A Guyanese singer was last week busted at the JFK International Airport after he travelled to the US to uplift two suitcases containing cocaine which he had given to another man to transport and who, unknown to him, had been busted.
After receiving a call from the man, only called ‘the courier’ in court documents seen by this newspaper, Mark Ferdinand booked a flight on Dynamic Airways on February 25 and was promptly arrested when he touched down at the airport in New York.
According to the complaint against him, prepared by Special Agent with the United States Department of Homeland Security Kyler Hardin, the courier was stopped by US authorities operating in Aruba on February 11. Following examination of his two suitcases, the authorities discovered 3,290 grammes of cocaine in the walls of the suitcases.
According to the document, the courier was deported to the US and while being interviewed by authorities he related that Ferdinand had given him the suitcases containing the cocaine and had asked him to take them to a relative in New York. He said he had agreed to transport the suitcases.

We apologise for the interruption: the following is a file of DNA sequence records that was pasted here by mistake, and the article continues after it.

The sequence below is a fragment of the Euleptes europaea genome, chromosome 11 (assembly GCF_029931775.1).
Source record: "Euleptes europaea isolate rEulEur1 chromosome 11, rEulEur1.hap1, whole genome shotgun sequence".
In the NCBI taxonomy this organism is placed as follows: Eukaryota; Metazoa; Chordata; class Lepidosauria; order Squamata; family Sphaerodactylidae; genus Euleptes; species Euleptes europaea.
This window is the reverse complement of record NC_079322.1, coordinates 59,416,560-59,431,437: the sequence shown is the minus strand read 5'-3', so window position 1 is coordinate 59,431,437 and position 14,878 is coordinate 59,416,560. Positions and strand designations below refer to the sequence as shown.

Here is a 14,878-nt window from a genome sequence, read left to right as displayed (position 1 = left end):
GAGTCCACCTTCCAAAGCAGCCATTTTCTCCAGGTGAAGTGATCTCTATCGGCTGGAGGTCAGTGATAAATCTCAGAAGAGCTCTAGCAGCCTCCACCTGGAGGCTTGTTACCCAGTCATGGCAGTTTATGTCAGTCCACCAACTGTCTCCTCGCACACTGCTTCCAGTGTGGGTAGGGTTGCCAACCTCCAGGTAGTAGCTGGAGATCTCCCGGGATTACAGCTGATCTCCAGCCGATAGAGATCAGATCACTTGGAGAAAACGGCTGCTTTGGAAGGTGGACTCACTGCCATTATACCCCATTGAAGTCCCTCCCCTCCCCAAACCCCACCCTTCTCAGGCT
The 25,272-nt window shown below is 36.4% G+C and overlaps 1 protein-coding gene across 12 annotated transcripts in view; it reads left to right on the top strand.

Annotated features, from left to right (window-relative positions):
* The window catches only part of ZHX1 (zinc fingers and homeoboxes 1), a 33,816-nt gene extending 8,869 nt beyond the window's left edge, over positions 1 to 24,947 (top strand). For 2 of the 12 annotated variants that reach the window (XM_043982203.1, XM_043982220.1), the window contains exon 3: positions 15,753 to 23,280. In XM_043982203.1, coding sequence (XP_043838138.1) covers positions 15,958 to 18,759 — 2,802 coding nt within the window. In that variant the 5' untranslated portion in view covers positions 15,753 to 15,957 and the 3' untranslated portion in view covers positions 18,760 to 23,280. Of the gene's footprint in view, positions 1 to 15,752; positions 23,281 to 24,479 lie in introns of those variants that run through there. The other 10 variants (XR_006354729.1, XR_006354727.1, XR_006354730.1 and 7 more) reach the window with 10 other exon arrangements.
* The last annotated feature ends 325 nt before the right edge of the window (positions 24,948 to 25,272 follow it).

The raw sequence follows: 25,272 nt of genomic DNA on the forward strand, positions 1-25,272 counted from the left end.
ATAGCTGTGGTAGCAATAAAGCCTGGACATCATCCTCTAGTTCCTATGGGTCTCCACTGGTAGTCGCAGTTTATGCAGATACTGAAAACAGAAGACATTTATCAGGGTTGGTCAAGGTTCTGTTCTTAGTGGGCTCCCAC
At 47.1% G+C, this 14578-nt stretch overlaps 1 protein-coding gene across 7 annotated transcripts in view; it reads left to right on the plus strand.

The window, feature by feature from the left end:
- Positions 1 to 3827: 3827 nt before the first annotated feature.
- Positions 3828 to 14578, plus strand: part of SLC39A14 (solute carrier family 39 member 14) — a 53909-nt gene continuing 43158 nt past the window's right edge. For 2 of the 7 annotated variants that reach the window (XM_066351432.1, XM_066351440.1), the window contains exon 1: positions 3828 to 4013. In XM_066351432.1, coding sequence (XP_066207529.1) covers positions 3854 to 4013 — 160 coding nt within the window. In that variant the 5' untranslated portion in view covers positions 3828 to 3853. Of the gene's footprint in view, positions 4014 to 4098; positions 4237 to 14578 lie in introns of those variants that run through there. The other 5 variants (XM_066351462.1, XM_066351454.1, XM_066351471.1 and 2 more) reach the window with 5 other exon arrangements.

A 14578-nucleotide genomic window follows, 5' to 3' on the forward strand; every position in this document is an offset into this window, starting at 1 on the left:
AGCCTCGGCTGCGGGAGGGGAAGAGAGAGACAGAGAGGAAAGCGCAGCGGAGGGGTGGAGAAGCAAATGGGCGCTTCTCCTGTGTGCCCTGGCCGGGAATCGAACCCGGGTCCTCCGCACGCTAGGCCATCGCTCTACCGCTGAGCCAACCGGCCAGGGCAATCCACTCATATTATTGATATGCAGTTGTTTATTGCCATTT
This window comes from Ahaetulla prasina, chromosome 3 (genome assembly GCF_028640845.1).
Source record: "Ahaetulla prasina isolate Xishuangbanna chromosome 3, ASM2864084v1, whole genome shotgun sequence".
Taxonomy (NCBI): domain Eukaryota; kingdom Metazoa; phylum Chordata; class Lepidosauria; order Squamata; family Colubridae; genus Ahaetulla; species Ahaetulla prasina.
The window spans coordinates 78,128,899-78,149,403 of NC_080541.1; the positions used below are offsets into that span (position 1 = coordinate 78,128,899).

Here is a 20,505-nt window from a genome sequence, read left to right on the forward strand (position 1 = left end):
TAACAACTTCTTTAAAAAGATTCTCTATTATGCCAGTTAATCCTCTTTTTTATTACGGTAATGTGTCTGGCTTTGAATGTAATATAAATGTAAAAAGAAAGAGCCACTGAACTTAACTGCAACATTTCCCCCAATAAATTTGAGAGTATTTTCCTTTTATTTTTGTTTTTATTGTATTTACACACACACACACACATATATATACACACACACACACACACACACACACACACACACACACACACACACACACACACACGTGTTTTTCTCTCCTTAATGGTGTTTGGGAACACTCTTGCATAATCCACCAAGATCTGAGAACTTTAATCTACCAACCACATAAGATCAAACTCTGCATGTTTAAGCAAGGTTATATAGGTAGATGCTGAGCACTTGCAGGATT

In New York, the courier participated in telephone conversations, recorded by the authorities, with Ferdinand about what should be done with the suitcases. Ferdinand then agreed he would travel to the US to uplift the suitcases.
He did as was promised and was promptly arrested at the airport and after his rights were read to him he agreed to waive them and spoke to speak to the investigating officers. During that interview he indicated that he had travelled to the US to retrieve the suitcases from the courier, whom he had recruited to take the suitcases into the US from Guyana. He also stated that he had intended to deliver the cocaine to another person who he did not name.
Ferdinand has since appeared before Magistrate Steven Lloyd Brounstein Judge Roanne L. Mann and was remanded. He is represented by state appointed attorney.
The passage of two more suitcases containing cocaine through the Cheddi Jagan International Airport once again points to inadequate security arrangement at the airport. The failure of the security arrangements at the airport has been highlighted by the many instances of cocaine slipping through.